Ms. Toad’s Wild Ride?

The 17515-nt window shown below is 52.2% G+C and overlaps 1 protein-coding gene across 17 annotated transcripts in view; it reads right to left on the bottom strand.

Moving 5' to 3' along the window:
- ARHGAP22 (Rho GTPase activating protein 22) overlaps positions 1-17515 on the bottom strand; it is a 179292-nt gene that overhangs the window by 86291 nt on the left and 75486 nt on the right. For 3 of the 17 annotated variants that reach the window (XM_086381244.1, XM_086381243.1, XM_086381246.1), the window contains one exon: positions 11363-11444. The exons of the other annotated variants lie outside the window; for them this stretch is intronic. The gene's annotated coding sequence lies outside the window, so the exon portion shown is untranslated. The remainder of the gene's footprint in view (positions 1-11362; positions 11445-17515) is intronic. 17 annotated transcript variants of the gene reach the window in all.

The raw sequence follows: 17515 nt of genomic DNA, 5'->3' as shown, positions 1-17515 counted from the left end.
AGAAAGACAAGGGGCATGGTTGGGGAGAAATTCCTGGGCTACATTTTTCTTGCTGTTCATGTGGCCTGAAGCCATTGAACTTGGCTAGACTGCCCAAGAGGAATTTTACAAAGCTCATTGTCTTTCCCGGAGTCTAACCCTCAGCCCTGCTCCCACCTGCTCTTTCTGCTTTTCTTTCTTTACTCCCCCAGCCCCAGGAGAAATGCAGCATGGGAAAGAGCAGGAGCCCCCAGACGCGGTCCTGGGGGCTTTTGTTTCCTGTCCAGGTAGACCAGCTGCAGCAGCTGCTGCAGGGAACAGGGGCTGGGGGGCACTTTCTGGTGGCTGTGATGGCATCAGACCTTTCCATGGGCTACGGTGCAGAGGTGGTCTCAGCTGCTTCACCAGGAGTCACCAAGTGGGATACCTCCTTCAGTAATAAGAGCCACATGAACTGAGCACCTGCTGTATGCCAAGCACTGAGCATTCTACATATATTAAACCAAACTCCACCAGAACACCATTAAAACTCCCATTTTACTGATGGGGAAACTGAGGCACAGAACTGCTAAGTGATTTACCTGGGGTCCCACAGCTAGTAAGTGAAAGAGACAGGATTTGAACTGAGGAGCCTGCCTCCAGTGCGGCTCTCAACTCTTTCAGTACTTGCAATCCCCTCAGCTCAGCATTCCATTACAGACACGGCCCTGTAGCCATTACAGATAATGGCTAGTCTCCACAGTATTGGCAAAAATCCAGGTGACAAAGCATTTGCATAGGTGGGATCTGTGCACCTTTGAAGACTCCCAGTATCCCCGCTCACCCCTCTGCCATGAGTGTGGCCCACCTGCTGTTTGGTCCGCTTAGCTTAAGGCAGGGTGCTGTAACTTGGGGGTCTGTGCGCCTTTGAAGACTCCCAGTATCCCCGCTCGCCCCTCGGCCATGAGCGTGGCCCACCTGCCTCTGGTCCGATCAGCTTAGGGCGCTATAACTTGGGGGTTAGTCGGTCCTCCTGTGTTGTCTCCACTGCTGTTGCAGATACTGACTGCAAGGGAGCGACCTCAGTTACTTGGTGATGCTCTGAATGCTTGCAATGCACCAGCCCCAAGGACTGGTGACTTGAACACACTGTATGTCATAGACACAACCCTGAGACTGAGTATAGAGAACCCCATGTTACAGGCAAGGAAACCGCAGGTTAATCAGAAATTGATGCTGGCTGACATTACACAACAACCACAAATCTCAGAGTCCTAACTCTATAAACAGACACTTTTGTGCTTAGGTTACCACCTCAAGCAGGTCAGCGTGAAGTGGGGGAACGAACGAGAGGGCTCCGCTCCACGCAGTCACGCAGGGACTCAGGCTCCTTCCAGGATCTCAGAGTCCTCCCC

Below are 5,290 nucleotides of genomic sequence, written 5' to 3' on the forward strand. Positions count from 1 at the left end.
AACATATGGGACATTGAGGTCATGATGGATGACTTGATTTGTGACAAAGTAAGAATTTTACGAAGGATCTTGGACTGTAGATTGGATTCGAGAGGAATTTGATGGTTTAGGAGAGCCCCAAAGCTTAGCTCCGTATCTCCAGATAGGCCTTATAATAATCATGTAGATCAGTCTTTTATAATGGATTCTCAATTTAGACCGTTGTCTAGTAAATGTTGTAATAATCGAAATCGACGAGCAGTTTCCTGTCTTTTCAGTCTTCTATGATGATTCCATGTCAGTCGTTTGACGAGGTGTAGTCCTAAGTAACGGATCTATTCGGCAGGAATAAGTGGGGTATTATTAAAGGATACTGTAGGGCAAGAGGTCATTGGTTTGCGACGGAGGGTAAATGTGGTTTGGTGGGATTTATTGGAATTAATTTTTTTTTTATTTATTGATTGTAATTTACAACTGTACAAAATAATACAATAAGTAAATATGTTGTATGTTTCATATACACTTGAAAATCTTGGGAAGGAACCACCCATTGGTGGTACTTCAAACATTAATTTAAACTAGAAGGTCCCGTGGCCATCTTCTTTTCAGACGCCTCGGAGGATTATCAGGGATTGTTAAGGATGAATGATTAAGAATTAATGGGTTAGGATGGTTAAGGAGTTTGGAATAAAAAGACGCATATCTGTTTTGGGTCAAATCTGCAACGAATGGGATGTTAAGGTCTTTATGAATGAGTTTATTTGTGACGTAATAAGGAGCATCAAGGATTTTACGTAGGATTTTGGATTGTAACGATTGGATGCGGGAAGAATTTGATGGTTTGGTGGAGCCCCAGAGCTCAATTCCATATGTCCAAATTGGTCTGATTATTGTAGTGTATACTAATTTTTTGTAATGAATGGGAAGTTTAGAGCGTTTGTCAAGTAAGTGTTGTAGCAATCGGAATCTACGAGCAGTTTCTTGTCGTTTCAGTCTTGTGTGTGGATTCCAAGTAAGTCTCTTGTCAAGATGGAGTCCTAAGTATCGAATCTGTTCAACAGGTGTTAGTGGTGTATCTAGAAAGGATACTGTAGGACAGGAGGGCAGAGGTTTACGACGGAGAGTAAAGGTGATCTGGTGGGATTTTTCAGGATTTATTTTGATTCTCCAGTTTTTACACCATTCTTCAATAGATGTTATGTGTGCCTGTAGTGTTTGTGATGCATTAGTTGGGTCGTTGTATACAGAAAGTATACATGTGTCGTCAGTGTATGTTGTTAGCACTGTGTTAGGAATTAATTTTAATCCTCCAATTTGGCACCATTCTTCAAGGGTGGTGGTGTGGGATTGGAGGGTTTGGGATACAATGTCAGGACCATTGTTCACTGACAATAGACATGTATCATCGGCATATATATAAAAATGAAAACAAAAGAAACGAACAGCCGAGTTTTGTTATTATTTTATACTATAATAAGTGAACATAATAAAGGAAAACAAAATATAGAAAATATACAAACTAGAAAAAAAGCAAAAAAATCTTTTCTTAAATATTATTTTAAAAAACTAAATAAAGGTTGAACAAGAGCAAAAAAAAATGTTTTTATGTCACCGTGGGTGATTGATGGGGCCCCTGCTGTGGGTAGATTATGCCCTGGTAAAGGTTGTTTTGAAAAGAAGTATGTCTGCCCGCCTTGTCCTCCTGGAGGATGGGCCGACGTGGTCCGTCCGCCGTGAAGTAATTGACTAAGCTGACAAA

One of the Zoo’s early amphibian residents was Tenacatita, an eight-inch-long marine toad. Named for the village in Mexico from where she was collected, Tenacatita was discovered in the trunk of a coquita nut palm tree, and placed in a container with several inches of damp wood pulp in which to burrow for her sea voyage to San Diego. Apparently burrowing wasn’t on her agenda, however, because she remained active all the way—and hungry. Her human sailing companions fed her whatever was available, reporting that, “Bits of meat, fish, or crab, rolled down an inclined board, were snapped up with gusto; anything in motion was eaten.” Then passing through Ecuador, “there was a scourge of crickets, and Tenacatita lived high for a long time.” She never seemed bothered by the rolling and tossing of the ship, despite weeks at sea. She did pretty well once she settled at the San Diego Zoo, too—she was already a full-sized adult upon arrival, and she lived for 15 years at the Zoo.